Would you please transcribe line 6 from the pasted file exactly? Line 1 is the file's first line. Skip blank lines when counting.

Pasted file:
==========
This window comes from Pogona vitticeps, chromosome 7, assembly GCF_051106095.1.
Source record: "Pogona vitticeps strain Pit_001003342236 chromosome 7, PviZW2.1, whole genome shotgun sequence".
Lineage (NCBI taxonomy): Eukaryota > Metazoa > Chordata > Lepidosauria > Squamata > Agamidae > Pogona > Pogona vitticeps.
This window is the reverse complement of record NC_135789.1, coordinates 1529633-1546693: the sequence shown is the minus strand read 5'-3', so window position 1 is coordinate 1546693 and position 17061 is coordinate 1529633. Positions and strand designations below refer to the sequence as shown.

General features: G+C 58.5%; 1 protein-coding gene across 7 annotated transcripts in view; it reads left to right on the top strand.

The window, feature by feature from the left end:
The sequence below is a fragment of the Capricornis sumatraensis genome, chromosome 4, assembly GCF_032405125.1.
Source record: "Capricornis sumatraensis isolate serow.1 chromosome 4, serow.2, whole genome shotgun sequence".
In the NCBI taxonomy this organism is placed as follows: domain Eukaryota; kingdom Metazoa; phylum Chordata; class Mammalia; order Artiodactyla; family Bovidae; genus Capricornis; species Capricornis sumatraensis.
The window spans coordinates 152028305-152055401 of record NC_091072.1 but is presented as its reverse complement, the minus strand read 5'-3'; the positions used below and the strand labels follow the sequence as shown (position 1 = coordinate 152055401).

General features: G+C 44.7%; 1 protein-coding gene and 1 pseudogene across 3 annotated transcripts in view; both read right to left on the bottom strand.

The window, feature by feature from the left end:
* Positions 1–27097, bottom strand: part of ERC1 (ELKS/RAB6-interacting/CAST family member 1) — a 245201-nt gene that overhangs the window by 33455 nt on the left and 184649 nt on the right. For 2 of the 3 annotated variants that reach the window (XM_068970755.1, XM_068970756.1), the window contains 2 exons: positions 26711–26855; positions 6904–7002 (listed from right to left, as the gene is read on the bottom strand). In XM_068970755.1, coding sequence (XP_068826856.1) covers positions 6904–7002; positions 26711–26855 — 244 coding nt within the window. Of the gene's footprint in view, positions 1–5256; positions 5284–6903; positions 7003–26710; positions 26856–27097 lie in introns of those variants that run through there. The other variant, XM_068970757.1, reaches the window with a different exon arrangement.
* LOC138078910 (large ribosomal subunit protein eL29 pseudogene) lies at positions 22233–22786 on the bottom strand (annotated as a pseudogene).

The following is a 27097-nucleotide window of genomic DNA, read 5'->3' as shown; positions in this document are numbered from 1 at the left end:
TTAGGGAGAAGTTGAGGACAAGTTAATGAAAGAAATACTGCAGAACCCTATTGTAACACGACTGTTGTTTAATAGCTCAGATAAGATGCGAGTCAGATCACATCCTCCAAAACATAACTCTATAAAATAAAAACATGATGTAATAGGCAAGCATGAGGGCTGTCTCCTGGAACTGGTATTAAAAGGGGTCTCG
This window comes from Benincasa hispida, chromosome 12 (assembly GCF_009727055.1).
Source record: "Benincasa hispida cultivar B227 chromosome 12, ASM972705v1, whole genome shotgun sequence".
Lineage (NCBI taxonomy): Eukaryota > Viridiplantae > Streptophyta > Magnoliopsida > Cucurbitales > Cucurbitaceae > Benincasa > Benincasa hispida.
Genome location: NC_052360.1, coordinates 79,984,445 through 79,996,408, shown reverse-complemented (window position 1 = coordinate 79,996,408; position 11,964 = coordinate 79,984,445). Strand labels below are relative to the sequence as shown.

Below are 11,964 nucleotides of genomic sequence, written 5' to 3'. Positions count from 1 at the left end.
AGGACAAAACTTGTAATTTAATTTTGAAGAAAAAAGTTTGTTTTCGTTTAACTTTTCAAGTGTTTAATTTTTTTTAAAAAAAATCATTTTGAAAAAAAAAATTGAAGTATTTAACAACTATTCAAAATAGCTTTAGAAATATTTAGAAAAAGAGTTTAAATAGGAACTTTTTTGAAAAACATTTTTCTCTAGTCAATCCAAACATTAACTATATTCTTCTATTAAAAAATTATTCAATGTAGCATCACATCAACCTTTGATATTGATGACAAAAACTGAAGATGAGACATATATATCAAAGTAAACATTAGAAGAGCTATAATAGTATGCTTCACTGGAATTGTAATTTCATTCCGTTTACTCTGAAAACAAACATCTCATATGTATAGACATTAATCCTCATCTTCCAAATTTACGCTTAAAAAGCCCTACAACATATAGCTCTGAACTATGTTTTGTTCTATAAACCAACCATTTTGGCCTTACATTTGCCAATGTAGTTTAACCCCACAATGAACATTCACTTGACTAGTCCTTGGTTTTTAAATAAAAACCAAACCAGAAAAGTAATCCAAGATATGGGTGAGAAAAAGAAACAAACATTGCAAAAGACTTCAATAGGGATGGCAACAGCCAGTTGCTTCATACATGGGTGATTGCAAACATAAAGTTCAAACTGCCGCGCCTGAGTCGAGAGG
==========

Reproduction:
The window, feature by feature from the left end: